Saturday, 1 January 2011


     I happen to be particularly fond of Wilde's AN IDEAL HUSBAND and A WOMAN OF NO IMPORTANCE, both of which hold more interest for me than his more often revived THE IMPORTANCE OF BEING EARNEST. Fortunately Wilde is often revived in London though, oddly, seldom at the National Theatre which doesn't seem very interested in one of England's greates playwrights.
     Here's a revival that did what a revival should do -- give enormous pleasure to those seeing the fine play for the first time and shedding new light on the work for those familiar with the play. Lindsay Posner's production managed to make the social comedy and well made play melodrama all of a piece. There's a tendency in Wilde revivals for characters to pose and to preen at their witticisms. All the actors in this production managed to act and react like human beings. The center of the production was Elliot Cowan's Lord Goring, the brilliantly witty man about town. Cowan's Goring showed both the pose and the man under the pose who was painfully aware of his own inadequacies. He was throughout a great listener as well as a witty performer. Rachel Stirling's Lady Chiltern was not just a priggish young woman, but an intelligent, passionate one. Samantha Bond's villainous Mrs. Cheveley was a woman who wanted power in a man's world and kenw the price she paid for not playing by the rules. The always reliable Alexander Hanson captured Chiltern's ambition and his devotion to his wife.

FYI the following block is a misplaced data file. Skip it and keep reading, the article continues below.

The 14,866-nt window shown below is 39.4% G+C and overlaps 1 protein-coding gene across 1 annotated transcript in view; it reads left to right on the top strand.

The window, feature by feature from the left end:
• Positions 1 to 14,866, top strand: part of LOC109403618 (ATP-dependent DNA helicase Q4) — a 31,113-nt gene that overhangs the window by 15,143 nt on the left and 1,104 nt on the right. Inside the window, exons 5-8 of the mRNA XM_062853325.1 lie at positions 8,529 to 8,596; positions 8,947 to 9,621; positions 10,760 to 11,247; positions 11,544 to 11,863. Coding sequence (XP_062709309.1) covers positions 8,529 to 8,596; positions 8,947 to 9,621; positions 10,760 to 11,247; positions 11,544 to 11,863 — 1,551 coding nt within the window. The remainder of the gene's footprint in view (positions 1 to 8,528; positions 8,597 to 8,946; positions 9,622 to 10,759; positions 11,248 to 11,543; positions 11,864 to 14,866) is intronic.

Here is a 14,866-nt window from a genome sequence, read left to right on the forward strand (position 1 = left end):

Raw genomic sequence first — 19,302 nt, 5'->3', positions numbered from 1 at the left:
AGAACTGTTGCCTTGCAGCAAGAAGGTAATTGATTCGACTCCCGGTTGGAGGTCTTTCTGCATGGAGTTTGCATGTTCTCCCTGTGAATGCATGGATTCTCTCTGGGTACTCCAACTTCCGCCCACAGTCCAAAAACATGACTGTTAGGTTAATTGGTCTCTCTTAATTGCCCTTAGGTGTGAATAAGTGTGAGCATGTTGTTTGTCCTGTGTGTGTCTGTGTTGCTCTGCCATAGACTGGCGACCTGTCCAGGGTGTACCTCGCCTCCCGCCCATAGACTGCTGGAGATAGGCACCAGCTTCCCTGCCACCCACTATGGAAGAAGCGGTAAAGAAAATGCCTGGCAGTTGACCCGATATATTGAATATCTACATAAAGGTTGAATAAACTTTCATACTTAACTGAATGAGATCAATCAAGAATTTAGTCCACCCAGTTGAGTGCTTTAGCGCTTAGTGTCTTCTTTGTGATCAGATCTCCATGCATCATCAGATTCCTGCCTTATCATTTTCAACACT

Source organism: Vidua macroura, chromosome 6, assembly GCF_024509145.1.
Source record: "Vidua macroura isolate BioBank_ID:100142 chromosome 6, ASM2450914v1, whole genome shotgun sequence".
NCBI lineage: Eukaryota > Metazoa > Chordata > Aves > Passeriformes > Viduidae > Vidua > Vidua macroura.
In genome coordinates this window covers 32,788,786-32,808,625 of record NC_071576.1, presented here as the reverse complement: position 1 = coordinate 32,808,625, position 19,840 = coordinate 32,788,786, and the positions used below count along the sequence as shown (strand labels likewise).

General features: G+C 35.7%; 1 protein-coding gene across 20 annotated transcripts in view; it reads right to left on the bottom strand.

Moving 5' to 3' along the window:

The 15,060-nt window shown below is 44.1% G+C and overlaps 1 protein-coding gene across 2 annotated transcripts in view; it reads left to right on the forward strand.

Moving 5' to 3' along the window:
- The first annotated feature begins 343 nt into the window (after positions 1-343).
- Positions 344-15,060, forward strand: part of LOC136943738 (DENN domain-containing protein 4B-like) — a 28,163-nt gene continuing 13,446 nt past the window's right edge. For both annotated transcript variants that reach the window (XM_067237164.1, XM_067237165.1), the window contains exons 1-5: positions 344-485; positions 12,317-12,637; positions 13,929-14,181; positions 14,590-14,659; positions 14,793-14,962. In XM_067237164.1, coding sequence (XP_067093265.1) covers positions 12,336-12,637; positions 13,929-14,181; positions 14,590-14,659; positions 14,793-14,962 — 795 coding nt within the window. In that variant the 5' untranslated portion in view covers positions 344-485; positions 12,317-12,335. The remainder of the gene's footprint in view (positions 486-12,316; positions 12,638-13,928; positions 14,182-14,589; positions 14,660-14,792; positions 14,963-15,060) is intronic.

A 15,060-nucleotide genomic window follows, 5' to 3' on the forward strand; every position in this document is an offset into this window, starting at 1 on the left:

Yes, the sets and costumes were gorgeous as they should be in a Wilde revival, but the production also reminded all of us in the audience that Wilde's comments on politics and human frailties are still pertinent even if his views on gender were shall we say unenlightened. I also felt in this production the presence of Wilde speaking through his characters his own awareness of the dangerous position in which he placed himself.
     A great way to begin a new year of theatergoing.
AN IDEAL HUSBAND. Vaudeville Theatre. January 1, 2011

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